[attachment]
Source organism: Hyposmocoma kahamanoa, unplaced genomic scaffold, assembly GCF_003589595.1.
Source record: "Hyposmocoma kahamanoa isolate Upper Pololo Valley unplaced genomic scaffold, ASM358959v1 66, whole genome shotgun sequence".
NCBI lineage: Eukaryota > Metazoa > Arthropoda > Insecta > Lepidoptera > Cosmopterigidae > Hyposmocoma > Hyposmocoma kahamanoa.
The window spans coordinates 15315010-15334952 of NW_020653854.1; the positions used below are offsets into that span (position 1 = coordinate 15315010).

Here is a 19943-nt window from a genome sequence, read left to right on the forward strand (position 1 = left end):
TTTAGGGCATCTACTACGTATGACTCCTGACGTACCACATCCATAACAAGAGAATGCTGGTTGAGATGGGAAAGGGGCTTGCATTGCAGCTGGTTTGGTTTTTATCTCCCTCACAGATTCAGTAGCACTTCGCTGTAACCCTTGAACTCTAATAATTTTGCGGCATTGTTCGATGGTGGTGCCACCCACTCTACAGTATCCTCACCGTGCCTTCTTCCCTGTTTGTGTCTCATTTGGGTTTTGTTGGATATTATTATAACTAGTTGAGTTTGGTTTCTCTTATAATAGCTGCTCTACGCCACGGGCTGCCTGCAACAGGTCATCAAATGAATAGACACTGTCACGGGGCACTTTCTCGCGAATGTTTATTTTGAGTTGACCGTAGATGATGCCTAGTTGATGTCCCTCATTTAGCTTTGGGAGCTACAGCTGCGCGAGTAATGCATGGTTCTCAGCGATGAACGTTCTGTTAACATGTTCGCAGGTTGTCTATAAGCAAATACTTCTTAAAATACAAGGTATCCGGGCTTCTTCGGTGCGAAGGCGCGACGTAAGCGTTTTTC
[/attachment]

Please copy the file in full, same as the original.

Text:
Source organism: Hyposmocoma kahamanoa, unplaced genomic scaffold, assembly GCF_003589595.1.
Source record: "Hyposmocoma kahamanoa isolate Upper Pololo Valley unplaced genomic scaffold, ASM358959v1 66, whole genome shotgun sequence".
NCBI lineage: Eukaryota > Metazoa > Arthropoda > Insecta > Lepidoptera > Cosmopterigidae > Hyposmocoma > Hyposmocoma kahamanoa.
The window spans coordinates 15315010-15334952 of NW_020653854.1; the positions used below are offsets into that span (position 1 = coordinate 15315010).

Here is a 19943-nt window from a genome sequence, read left to right on the forward strand (position 1 = left end):
TTTAGGGCATCTACTACGTATGACTCCTGACGTACCACATCCATAACAAGAGAATGCTGGTTGAGATGGGAAAGGGGCTTGCATTGCAGCTGGTTTGGTTTTTATCTCCCTCACAGATTCAGTAGCACTTCGCTGTAACCCTTGAACTCTAATAATTTTGCGGCATTGTTCGATGGTGGTGCCACCCACTCTACAGTATCCTCACCGTGCCTTCTTCCCTGTTTGTGTCTCATTTGGGTTTTGTTGGATATTATTATAACTAGTTGAGTTTGGTTTCTCTTATAATAGCTGCTCTACGCCACGGGCTGCCTGCAACAGGTCATCAAATGAATAGACACTGTCACGGGGCACTTTCTCGCGAATGTTTATTTTGAGTTGACCGTAGATGATGCCTAGTTGATGTCCCTCATTTAGCTTTGGGAGCTACAGCTGCGCGAGTAATGCATGGTTCTCAGCGATGAACGTTCTGTTAACATGTTCGCAGGTTGTCTATAAGCAAATACTTCTTAAAATACAAGGTATCCGGGCTTCTTCGGTGCGAAGGCGCGACGTAAGCGTTTTTC